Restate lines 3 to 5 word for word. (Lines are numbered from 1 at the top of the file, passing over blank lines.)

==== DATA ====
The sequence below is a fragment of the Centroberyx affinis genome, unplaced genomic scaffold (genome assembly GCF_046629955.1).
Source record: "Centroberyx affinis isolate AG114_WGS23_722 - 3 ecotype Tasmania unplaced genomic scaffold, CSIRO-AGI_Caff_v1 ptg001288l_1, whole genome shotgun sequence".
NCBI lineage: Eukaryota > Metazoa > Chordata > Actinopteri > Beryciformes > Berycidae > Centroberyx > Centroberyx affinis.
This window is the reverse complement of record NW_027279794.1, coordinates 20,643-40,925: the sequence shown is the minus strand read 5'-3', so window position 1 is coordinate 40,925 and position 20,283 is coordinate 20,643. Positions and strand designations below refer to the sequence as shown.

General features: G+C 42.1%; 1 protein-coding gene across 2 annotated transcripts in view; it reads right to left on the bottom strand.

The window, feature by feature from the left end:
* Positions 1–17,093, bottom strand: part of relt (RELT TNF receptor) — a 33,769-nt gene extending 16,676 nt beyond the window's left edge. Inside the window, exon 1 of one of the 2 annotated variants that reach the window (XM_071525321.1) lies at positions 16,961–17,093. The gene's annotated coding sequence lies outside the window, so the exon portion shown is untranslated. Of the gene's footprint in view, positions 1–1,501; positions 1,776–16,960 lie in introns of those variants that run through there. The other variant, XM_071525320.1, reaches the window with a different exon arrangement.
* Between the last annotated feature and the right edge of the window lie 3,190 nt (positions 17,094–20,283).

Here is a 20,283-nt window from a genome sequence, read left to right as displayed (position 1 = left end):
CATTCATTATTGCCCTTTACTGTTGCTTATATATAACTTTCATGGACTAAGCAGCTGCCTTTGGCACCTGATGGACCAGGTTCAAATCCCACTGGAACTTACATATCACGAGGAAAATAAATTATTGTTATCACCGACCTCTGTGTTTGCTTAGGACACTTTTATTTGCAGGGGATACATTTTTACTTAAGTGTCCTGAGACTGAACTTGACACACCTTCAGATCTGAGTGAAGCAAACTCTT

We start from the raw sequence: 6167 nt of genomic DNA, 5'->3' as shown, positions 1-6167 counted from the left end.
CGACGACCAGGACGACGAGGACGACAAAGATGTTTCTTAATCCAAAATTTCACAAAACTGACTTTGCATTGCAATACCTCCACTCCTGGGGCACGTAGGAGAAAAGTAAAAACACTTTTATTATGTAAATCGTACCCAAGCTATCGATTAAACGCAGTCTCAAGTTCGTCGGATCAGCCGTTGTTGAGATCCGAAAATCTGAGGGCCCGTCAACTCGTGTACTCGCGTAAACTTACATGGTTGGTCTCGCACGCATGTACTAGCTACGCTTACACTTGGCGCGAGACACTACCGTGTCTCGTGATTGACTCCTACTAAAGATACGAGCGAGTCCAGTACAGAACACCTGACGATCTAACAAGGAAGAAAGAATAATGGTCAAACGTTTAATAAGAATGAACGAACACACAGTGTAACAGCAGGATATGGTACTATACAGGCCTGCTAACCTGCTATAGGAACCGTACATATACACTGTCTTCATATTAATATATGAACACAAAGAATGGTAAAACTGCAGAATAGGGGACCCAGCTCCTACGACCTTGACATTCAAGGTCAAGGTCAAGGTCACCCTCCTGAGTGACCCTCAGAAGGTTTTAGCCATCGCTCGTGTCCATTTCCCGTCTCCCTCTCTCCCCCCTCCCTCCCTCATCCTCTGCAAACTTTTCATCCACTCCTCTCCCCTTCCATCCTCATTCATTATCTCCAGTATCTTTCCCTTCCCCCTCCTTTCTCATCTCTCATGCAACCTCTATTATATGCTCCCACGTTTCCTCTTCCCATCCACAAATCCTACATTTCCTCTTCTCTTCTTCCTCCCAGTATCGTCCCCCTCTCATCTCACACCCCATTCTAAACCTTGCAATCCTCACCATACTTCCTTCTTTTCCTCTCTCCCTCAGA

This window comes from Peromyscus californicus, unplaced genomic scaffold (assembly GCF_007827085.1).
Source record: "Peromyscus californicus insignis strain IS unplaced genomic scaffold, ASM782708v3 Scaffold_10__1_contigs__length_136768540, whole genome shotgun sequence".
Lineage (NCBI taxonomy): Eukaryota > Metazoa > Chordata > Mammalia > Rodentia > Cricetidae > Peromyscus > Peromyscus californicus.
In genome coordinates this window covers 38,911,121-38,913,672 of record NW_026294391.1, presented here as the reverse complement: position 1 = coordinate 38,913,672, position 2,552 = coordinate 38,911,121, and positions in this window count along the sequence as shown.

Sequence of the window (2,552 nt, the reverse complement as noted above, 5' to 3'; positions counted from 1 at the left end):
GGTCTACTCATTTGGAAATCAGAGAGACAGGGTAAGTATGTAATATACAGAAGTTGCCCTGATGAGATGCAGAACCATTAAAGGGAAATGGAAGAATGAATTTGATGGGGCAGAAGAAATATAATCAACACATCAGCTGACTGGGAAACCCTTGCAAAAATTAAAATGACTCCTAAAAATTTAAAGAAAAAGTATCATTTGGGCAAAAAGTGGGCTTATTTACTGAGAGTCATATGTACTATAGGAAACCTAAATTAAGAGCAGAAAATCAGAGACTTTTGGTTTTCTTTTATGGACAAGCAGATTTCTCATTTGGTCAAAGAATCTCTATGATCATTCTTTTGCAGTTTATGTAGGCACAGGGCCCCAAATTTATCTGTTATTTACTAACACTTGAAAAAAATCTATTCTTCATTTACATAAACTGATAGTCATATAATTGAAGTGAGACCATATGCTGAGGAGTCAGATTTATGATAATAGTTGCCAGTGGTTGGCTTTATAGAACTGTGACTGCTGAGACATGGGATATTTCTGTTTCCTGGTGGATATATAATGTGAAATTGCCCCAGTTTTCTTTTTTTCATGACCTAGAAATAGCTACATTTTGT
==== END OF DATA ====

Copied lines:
NCBI lineage: Eukaryota > Metazoa > Chordata > Actinopteri > Beryciformes > Berycidae > Centroberyx > Centroberyx affinis.
This window is the reverse complement of record NW_027279794.1, coordinates 20,643-40,925: the sequence shown is the minus strand read 5'-3', so window position 1 is coordinate 40,925 and position 20,283 is coordinate 20,643. Positions and strand designations below refer to the sequence as shown.

General features: G+C 42.1%; 1 protein-coding gene across 2 annotated transcripts in view; it reads right to left on the bottom strand.